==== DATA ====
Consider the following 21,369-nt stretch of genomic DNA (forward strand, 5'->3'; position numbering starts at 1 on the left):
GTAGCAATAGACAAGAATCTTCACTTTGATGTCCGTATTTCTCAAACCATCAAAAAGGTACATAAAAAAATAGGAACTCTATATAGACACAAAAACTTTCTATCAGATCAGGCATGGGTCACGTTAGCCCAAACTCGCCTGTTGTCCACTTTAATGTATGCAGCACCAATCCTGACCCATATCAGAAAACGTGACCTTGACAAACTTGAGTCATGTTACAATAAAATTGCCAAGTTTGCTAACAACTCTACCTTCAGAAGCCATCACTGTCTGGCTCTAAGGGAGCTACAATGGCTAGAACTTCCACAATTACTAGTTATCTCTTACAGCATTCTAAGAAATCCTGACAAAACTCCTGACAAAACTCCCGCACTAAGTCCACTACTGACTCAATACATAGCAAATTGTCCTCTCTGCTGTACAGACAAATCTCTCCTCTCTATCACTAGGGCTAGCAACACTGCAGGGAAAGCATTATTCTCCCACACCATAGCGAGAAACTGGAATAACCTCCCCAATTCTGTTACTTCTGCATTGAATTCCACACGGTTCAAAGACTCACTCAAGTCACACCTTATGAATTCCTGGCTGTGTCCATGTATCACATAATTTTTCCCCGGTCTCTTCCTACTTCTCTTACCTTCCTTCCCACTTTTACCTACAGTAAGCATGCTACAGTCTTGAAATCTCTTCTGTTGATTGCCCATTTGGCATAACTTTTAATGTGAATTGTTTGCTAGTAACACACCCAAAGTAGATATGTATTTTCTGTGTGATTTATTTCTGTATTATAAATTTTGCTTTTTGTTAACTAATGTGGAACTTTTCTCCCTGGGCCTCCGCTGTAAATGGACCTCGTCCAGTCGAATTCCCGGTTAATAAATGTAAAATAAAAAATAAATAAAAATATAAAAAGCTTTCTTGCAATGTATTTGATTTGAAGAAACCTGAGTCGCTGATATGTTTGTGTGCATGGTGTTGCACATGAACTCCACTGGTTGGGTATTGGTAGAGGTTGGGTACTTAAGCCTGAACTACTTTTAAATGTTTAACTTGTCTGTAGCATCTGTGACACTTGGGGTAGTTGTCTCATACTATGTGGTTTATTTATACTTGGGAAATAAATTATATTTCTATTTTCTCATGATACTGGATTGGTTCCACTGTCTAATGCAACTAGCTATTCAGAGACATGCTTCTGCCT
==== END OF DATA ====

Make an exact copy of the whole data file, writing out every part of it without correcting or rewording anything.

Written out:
Consider the following 21,369-nt stretch of genomic DNA (forward strand, 5'->3'; position numbering starts at 1 on the left):
GTAGCAATAGACAAGAATCTTCACTTTGATGTCCGTATTTCTCAAACCATCAAAAAGGTACATAAAAAAATAGGAACTCTATATAGACACAAAAACTTTCTATCAGATCAGGCATGGGTCACGTTAGCCCAAACTCGCCTGTTGTCCACTTTAATGTATGCAGCACCAATCCTGACCCATATCAGAAAACGTGACCTTGACAAACTTGAGTCATGTTACAATAAAATTGCCAAGTTTGCTAACAACTCTACCTTCAGAAGCCATCACTGTCTGGCTCTAAGGGAGCTACAATGGCTAGAACTTCCACAATTACTAGTTATCTCTTACAGCATTCTAAGAAATCCTGACAAAACTCCTGACAAAACTCCCGCACTAAGTCCACTACTGACTCAATACATAGCAAATTGTCCTCTCTGCTGTACAGACAAATCTCTCCTCTCTATCACTAGGGCTAGCAACACTGCAGGGAAAGCATTATTCTCCCACACCATAGCGAGAAACTGGAATAACCTCCCCAATTCTGTTACTTCTGCATTGAATTCCACACGGTTCAAAGACTCACTCAAGTCACACCTTATGAATTCCTGGCTGTGTCCATGTATCACATAATTTTTCCCCGGTCTCTTCCTACTTCTCTTACCTTCCTTCCCACTTTTACCTACAGTAAGCATGCTACAGTCTTGAAATCTCTTCTGTTGATTGCCCATTTGGCATAACTTTTAATGTGAATTGTTTGCTAGTAACACACCCAAAGTAGATATGTATTTTCTGTGTGATTTATTTCTGTATTATAAATTTTGCTTTTTGTTAACTAATGTGGAACTTTTCTCCCTGGGCCTCCGCTGTAAATGGACCTCGTCCAGTCGAATTCCCGGTTAATAAATGTAAAATAAAAAATAAATAAAAATATAAAAAGCTTTCTTGCAATGTATTTGATTTGAAGAAACCTGAGTCGCTGATATGTTTGTGTGCATGGTGTTGCACATGAACTCCACTGGTTGGGTATTGGTAGAGGTTGGGTACTTAAGCCTGAACTACTTTTAAATGTTTAACTTGTCTGTAGCATCTGTGACACTTGGGGTAGTTGTCTCATACTATGTGGTTTATTTATACTTGGGAAATAAATTATATTTCTATTTTCTCATGATACTGGATTGGTTCCACTGTCTAATGCAACTAGCTATTCAGAGACATGCTTCTGCCT